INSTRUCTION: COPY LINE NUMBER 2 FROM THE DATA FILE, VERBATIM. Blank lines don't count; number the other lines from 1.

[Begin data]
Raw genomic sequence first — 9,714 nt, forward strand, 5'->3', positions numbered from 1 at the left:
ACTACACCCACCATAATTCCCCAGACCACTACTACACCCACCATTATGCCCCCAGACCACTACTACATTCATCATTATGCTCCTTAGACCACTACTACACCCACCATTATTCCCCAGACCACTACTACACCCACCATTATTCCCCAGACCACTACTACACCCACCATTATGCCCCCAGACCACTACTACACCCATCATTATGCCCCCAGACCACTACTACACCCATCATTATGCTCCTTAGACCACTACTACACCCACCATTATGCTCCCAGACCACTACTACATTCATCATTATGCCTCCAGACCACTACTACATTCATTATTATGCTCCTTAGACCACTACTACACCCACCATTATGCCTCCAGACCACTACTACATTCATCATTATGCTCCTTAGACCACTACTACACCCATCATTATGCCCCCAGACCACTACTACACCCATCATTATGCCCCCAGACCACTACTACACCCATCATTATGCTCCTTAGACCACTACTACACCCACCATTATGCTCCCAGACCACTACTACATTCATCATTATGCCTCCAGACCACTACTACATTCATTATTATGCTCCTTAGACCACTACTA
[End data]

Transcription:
ACTACACCCACCATAATTCCCCAGACCACTACTACACCCACCATTATGCCCCCAGACCACTACTACATTCATCATTATGCTCCTTAGACCACTACTACACCCACCATTATTCCCCAGACCACTACTACACCCACCATTATTCCCCAGACCACTACTACACCCACCATTATGCCCCCAGACCACTACTACACCCATCATTATGCCCCCAGACCACTACTACACCCATCATTATGCTCCTTAGACCACTACTACACCCACCATTATGCTCCCAGACCACTACTACATTCATCATTATGCCTCCAGACCACTACTACATTCATTATTATGCTCCTTAGACCACTACTACACCCACCATTATGCCTCCAGACCACTACTACATTCATCATTATGCTCCTTAGACCACTACTACACCCATCATTATGCCCCCAGACCACTACTACACCCATCATTATGCCCCCAGACCACTACTACACCCATCATTATGCTCCTTAGACCACTACTACACCCACCATTATGCTCCCAGACCACTACTACATTCATCATTATGCCTCCAGACCACTACTACATTCATTATTATGCTCCTTAGACCACTACTA